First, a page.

Glucocorticoids, inflammation and bone loss

Published on July 30, 2015   28 min

Other Talks in the Series: Bone in Health and Disease

Please wait while the transcript is being prepared...
My name is Christian Roux. I am a professor of Rheumatology in the Paris Descartes University in Paris, France. And the topic today is about bone loss and osteoporosis in patients with inflammatory diseases, receiving glucocorticoids.
Here are my disclosures, related to this talk.
Glucocorticoids are very effective in a number of diseases with acute or chronic inflammation. At any time, roughly 1% of the world population is receiving oral glucocorticoids, and the highest prevalence of use is in patients at the age of 70. That is to say, we are underlying quite high risk of osteoporosis.
Glucocorticoids therapy is the most common cause of secondary osteoporosis. This is a theoretical curve of change in bone strength in patients receiving such a treatment. As you can appreciate, the decrease is rapid and dramatic within the first year, and maybe during the first month after initiating the treatment. And then, this decrease occurs more slowly, there after. This rapid effect is parallel with the risk of fractures, which increases rapidly after the initiation of therapy. And there is a strong rationale for this effect, related to both the underlying effect of inflammation, that we will see on one the slides, but also the effect of steroids on bone through direct or indirect mechanisms.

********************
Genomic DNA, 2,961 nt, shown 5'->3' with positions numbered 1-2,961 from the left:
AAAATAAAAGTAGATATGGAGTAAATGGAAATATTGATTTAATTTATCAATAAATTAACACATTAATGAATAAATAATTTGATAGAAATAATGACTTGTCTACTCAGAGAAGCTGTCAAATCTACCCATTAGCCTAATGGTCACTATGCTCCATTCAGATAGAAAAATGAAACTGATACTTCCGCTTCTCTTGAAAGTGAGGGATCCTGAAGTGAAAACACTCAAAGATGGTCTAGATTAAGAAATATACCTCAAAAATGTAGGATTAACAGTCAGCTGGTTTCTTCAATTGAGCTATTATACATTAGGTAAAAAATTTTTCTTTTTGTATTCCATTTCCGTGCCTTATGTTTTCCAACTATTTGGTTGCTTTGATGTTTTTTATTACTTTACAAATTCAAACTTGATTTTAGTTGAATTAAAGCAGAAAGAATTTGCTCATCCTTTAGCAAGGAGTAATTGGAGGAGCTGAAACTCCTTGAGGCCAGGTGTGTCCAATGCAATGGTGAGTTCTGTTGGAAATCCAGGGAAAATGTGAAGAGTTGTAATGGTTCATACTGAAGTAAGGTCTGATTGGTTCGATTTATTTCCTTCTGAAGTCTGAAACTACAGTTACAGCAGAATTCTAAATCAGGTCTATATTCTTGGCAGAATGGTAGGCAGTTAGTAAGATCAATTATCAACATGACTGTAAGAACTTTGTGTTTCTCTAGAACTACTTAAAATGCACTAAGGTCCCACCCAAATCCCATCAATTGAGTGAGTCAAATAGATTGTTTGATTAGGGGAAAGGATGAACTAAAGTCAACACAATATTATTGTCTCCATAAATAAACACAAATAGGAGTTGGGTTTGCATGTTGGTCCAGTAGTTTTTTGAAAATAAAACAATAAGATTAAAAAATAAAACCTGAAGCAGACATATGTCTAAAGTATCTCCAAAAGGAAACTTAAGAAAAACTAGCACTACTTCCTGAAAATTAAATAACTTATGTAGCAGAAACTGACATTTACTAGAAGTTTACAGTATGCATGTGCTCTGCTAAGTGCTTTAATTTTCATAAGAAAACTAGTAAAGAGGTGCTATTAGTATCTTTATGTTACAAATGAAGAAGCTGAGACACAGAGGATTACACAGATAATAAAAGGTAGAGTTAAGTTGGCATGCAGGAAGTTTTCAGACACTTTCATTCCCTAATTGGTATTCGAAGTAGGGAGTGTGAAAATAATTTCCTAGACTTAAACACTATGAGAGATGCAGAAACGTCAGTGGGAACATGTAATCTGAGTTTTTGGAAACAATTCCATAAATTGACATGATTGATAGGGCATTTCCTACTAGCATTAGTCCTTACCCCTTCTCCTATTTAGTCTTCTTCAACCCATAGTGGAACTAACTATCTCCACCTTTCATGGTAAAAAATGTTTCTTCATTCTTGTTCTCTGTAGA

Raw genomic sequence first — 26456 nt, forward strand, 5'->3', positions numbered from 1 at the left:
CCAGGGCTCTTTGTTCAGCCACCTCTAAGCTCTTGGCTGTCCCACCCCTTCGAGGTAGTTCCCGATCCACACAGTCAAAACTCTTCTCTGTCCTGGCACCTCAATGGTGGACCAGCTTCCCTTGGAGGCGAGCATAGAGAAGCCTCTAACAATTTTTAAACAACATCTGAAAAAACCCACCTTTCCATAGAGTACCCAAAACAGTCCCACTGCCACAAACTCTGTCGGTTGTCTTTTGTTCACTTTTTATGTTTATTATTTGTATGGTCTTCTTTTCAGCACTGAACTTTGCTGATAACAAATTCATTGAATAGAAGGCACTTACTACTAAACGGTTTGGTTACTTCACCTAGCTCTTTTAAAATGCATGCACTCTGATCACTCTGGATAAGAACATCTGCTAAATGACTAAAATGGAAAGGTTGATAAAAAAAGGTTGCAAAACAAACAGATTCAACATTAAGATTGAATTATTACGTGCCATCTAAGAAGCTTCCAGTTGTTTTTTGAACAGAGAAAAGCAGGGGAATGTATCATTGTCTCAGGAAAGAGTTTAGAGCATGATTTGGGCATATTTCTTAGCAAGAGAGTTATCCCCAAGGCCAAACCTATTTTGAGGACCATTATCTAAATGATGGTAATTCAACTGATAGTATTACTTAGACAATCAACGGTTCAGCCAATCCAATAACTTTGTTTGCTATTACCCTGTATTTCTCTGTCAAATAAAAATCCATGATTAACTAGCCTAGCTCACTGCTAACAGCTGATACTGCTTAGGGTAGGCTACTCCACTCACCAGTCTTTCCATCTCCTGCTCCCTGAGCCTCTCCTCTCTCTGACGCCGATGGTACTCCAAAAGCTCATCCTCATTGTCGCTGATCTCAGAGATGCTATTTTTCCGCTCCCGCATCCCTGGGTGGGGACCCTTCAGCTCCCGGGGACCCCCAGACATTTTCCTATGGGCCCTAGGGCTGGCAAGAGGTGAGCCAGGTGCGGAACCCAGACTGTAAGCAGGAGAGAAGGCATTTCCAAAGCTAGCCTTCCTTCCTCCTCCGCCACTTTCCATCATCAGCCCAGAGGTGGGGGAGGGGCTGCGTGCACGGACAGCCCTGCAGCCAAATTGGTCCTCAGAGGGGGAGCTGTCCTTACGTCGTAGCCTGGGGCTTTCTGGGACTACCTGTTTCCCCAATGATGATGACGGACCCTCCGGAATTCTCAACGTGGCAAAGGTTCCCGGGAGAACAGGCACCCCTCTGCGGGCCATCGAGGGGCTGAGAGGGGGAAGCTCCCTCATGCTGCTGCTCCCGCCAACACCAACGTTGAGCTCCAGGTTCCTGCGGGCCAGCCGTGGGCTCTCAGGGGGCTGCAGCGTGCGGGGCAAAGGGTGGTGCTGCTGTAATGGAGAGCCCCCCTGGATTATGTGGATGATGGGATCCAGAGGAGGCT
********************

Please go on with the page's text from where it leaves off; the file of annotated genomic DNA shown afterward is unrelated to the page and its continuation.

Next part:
Here's a summary of these effects of glucocorticoids on bone. And first of all, the first mechanism is direct. Through a direct effect on osteoblasts, and osteocytes, with a decrease of a function of this, as an increase in the apoptosis of these cells. That is to say a direct effect on the capacity of bone formation. There is also an effect on osteoclasts, with and increase of osteoclast activity through the wrong ligand system. And of course, you have, then, increase in bone formation and increase in bone resorption, which is a deleterious and coupling phenomenon on bone remodeling, with an increase in risk of fracture. Here is also an illustration of indirect effect, through the neuroendocrine systems, mainly the GH/IGF-1 axis, and also the decrease in sex steroids, which is well known in the clinical aspect and of these patients. The next point is the effect on calcium metabolism, with a decrease in the intestinal absorption of calcium. There is a debate about the role of secondary hypothyroidism, but it doesn't look to be an important mechanism in the bone fragility in these patients. A very important one, in contrast, is the effect on muscle. It has been shown proteolysis of myofibrils, and the myopathy is in the elderly patients, or in patients receiving massive dose of glucocorticoids, a huge determinant of muscle weakness, risk of falls, and then increase risk of fracture. So certainly, we should not neglect this point on muscle, when we are considering general musculo-skeletal fragility. But again, the main effect is the direct effect of glucocorticoids on bone cells, and mainly upper bone formation. And to demonstrate that, we have this very elegant study conducted